Don’t blame this all on Torre. I don’t believe for a minute that any of those things could have happened without the higher-ups signing off. Maybe they even ordered the hit.
4) Speaking of ARod, the New York Daily News looked to bump it’s circulation among Mets fans by posting this headline on the back page on Tuesday: “Blame Jeter.”
I have no problem for that. I blame Jeter for everything from gas prices to the Blue Jays’ horrid uniform. But the News actually tried to back up their allegations with facts.
Jeter, the apparent pick among AL beat writers to take home an underserved MVP, got toasted for being a rather lame team captain and not defending ARod when he was getting pounded on all season, allowing the situation to snowball to the point that Rodriguez was a quivering pile of pinstriped pooh once the postseason rolled around.
It’s a major event when the fawning New York media implies that Jeter had a day that wasn’t quite as glorious as the day he is entitled to for all his greatness. To see these guys actually state that St. F. Jeter has a fault is just shocking. I’m sure apologists like Klapisch and Verducci will strike back in full rage during the next few days, possibly even picketing outside the News’ headquarters.
No doubt all of this was fueled by the Mets’ chipping their way past the Dodgers on the same day. I’m not a Newsday fan, but the “Sweep and Weep” headline was possibly the best ever.
When all this shakes out, here’s what I expect to see happen.
1) Torre is indeed fired, takes his $7 million contract and spend the year making occasional visits to the Baseball Tonight studios where he can join Steve Phillips in second-guessing his former employers.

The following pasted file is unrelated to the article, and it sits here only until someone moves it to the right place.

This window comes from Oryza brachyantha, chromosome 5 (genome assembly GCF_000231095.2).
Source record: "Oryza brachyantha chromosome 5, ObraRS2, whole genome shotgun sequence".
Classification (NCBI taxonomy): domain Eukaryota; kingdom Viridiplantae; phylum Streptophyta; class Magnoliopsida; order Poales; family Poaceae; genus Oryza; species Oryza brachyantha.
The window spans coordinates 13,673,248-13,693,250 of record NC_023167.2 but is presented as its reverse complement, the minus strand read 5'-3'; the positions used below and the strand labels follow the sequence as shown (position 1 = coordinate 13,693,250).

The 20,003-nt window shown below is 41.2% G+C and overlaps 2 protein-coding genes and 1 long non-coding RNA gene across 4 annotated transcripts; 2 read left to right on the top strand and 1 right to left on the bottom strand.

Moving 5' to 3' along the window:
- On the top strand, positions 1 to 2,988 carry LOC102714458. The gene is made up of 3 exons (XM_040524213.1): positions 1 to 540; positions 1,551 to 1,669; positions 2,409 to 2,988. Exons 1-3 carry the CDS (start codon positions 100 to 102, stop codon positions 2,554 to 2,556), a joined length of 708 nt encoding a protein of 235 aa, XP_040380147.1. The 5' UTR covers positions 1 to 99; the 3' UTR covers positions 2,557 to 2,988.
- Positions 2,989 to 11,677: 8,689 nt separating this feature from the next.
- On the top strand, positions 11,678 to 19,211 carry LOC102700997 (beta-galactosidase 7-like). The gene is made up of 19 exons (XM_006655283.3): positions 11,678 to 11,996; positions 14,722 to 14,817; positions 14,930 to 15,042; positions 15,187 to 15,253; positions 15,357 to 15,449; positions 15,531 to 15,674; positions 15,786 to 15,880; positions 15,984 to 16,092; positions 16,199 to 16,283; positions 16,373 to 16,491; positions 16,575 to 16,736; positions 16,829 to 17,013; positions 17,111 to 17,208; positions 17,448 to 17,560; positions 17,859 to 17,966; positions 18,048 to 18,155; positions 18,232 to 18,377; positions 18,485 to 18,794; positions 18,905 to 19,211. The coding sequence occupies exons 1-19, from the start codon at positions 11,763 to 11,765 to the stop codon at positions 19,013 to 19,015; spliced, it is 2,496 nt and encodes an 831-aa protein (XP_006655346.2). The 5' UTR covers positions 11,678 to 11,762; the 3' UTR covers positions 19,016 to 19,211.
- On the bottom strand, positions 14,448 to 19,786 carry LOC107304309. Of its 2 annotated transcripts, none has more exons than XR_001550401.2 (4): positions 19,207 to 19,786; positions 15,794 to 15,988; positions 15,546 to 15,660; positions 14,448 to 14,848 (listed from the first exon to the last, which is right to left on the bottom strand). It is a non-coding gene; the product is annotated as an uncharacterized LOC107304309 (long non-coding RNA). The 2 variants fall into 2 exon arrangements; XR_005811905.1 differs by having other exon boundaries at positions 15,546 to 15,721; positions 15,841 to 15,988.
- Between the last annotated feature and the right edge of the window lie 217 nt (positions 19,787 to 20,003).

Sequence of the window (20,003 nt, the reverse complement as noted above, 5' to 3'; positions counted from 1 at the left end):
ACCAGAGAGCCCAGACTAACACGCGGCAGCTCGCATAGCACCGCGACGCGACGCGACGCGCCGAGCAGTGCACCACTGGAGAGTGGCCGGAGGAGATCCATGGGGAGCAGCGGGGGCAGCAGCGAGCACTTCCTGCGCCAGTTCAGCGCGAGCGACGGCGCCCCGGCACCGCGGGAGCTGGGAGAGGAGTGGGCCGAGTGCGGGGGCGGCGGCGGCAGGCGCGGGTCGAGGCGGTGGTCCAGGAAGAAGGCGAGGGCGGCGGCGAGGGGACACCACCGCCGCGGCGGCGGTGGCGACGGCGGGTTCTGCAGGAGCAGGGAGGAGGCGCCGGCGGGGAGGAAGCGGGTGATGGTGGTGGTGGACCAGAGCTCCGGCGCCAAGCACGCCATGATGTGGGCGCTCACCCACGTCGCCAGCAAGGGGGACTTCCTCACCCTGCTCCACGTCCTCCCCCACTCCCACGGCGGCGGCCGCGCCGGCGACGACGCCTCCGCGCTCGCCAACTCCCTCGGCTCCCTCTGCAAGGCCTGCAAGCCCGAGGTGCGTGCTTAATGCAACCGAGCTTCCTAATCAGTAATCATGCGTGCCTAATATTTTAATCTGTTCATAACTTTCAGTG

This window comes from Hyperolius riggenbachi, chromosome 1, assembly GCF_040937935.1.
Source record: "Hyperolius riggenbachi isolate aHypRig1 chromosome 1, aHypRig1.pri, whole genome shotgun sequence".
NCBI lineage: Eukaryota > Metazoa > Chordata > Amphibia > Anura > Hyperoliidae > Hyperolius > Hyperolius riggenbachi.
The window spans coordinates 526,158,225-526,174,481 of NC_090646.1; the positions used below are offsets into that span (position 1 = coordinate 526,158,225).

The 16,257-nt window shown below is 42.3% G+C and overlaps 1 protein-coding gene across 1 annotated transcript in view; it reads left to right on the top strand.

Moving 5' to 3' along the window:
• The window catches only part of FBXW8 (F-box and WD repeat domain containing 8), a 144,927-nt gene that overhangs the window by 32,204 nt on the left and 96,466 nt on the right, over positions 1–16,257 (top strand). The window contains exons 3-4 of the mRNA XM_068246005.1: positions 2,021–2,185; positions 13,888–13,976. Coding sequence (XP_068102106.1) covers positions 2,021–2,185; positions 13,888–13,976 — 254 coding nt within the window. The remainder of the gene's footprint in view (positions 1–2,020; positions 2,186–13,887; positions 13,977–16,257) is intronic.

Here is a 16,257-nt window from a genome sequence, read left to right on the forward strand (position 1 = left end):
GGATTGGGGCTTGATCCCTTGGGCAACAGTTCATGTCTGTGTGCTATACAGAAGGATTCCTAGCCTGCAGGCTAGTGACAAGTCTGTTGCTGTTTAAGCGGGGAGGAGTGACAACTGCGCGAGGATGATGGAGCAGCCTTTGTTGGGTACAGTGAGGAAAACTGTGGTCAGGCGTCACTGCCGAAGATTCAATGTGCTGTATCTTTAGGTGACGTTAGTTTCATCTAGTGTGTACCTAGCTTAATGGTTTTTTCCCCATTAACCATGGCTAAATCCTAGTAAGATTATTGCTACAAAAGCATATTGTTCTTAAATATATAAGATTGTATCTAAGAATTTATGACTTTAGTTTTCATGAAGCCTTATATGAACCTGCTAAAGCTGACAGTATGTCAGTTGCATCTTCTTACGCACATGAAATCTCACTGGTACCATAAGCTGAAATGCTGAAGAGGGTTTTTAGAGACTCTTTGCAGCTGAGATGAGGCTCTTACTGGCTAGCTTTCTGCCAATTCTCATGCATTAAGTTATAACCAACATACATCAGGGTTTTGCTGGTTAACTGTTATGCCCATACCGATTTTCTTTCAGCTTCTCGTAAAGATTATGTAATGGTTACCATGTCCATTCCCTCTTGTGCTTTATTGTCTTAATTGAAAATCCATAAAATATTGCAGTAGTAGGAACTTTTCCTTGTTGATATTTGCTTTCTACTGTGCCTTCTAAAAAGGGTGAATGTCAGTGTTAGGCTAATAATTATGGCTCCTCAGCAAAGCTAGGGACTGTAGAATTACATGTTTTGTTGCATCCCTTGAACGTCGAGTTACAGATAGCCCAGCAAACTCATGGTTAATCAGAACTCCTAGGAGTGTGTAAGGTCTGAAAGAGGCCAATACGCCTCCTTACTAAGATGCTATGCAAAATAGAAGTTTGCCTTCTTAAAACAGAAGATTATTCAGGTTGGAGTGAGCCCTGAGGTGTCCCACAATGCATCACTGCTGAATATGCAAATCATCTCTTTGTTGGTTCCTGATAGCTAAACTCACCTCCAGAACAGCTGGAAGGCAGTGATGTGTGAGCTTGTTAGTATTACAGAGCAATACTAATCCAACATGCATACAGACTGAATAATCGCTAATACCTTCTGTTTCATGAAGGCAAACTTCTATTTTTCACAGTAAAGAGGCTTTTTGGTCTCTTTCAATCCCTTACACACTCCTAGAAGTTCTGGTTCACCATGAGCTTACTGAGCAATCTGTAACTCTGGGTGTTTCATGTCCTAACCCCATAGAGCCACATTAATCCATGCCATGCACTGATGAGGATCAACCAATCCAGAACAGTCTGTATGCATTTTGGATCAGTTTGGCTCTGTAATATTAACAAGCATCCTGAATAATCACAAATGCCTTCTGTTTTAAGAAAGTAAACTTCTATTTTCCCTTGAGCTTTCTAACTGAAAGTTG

2) Piniella takes over, throws a fit when Bobby Abreu goes only 3 for 4 in a game against the Red Sox, overturns the clubhouse spread and is stunned when Mariano Rivera shows no emotion when a piece of fried chicken bounces off his forehead. Silly Lou, cyborgs don’t show emotion.
3) After a year of meltdowns and a second-place finish behind the Red Sox, Der Boss decides that the Yankees need a more calming presence and rehires Joe Torre.
4) Alex Rodriguez is traded to the Los Angeles Angels for a Rally Monkey and Dean Chance, who despite being long retired is still younger than Randy Johnson, and Donnie Moore, who despite being, well, dead, is more useful to the team than Carl Pavano. The Yankees agree to pay whatever part of ARod’s $25 million contract that the Rangers aren’t paying.
5) ARod regains his form and is sent to Red Sox at the trading deadline for Manny Rameriz, Mike Lowell and Roger Clemens, who came out of retirement a week prior to the deal. Rodriguez, who does not bat eighth, goes on an eight-week power binge. In an important game against the Yanks, ARod strides to the plate to face Mo Rivera with the bases loaded and promptly clanks one off the Ruth monument. Jeter trips him as he trots past, prompting Verducci to write “Classless ARod tries to pass through Derek’s personal space.” Rivera shows no emotion because cyborgs don’t show emotion.
Remember, you read it here first!